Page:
Hammons has created a number of important public art installations throughout his career, including Higher Goals, How Do Ya Like Me Now?, and Day’s End.
Higher Goals was created in 1986, and installed in Cadman Plaza Park in Brooklyn.
The work consists of five larger-than-life basketball hoops standing between twenty and thirty feet tall. They were created from telephone poles and repurposed basketball hoops and adorned with 10,000 bottle caps. The caps were collected over many months from various bars around New York. These were carefully arranged by hand onto the poles over the course of 8 weeks. The bottle caps were arranged in diamond, spiral, and mesh patterns, drawing inspiration from African and Islamic art. Speaking about the meaning of the work, Hammons stated that this was an anti-basketball sculpture. Hammons further explained: Basketball has become a problem in the Black community because the kids aren’t getting an education. They’re pawns in someone else’s game. That’s why it’s called ‘Higher Goals.’ It means you should have higher goals in life than basketball.
In the Hood
Created in 1993, In the Hood provides a striking commentary on the Black experience in America. Consisting of nothing more than the hood of a sweater with a length of wire worked into the fabric to keep it open, this work is deceptively simple. The lone hood questions how a diverse group of people can be reduced to a single stereotype and draws attention to the life-threatening racial profiling faced by Black Americans every day.
Mounted like a mask on the wall, the hood holds layers of critique, exploring the stereotype of the hooded figure and the racial bias ingrained in police profiling. By isolating the hood from its context as a piece of clothing and presenting it as art, Hammons prompts reflection on the experiences of Black individuals subjected to prejudiced assumptions solely based on appearance. The artwork engages viewers in a powerful dialogue about identity, perception, and systemic discrimination, encapsulating the complex reality of racial profiling within an understated yet resonant visual metaphor.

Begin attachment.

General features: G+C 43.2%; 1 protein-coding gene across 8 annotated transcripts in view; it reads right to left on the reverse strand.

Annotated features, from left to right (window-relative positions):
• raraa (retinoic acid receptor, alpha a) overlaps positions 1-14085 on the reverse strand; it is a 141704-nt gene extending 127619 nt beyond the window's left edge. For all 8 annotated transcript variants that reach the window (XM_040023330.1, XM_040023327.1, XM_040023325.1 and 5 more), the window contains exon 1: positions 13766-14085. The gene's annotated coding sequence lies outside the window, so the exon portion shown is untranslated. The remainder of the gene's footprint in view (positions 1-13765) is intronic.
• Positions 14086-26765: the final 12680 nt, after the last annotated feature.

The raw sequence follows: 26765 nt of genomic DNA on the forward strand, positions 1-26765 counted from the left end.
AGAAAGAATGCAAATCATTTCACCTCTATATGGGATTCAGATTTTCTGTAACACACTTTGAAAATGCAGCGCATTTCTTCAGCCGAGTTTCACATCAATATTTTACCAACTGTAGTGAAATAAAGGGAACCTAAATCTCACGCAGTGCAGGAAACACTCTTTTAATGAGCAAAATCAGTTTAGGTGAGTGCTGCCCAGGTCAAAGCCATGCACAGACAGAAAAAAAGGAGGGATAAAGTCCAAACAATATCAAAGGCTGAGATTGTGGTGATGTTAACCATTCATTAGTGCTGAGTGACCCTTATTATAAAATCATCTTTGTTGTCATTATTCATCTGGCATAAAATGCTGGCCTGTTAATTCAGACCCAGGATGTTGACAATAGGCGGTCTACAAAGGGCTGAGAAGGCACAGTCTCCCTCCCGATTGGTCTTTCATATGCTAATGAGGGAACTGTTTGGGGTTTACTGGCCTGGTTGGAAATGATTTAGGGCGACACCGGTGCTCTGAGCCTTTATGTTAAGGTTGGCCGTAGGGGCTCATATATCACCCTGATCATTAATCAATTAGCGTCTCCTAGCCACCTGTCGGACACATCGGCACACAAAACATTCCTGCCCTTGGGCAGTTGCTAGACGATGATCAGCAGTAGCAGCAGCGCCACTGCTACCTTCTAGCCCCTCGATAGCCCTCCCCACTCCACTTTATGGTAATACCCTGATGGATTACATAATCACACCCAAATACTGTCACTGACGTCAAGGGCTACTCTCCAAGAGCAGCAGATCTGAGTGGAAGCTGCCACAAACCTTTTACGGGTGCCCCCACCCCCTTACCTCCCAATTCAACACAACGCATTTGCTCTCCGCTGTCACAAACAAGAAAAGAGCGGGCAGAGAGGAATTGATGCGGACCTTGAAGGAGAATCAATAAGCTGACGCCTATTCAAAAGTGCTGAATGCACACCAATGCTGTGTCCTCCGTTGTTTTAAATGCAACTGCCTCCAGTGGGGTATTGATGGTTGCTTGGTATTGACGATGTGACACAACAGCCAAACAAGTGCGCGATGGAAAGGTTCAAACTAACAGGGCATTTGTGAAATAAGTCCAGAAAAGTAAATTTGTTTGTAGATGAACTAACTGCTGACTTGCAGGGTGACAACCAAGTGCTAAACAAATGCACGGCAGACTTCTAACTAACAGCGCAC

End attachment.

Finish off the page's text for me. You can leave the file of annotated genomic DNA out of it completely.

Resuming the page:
The empty hoodie also suggests the absence of a person, invoking feelings of loss and grief. It serves as a poignant tribute to the countless victims of violence in the Black community, particularly at the hands of law enforcement. In Hammons’ art, a simple hoodie can speak volumes about the complex experience of African Americans.
David Hammons’ Flags
Hammons created his first flag for the exhibition Black USA at Amsterdam’s Museum Overholland in 1990. African American Flag reimagines the traditional American flag with the colors of the Black Liberation flag, originally created in 1920 by the leader of the Pan-Africanist movement Marcus Garvey. The Black Liberation flag was created as a symbol to unite people of the African diaspora across the world. The colors of the flag are highly symbolic. Red is for the African blood that was shed throughout history. Black stands for the people whom the flag represents. Green stands for the abundant natural wealth of the African continent.
Hammons takes all of this loaded symbolism and injects it into the American flag, and in turn, highlights the foundational role that African Americans have in America’s history. African American labor built modern America, and this flag asserts that Black identity is part of the American story.
In 2017 Hammons created another flag, but this time its edges were torn and frayed, and it was marked with countless small holes. This work explores the continued fragmentation and discord in American society and the continued abusive oppression of Black Americans. The title Oh Say Can You See invites contemplation about visibility and awareness. It prompts viewers to reflect on who is seen, whose struggles are acknowledged, and whose stories are heard in the American narrative.
Hammons’ art is transformative. It confronts social and racial issues with profound insight and a canny eye. Throughout his long career, he has created powerfully symbolic works using unusual materials such as bottle caps, trash, hair, clothing, and found objects. His works have ranged from print to sculpture, performance to public art. Through unconventional mediums and approaches, he challenges norms, exposing systemic inequalities and asking viewers to interrogate the way they think.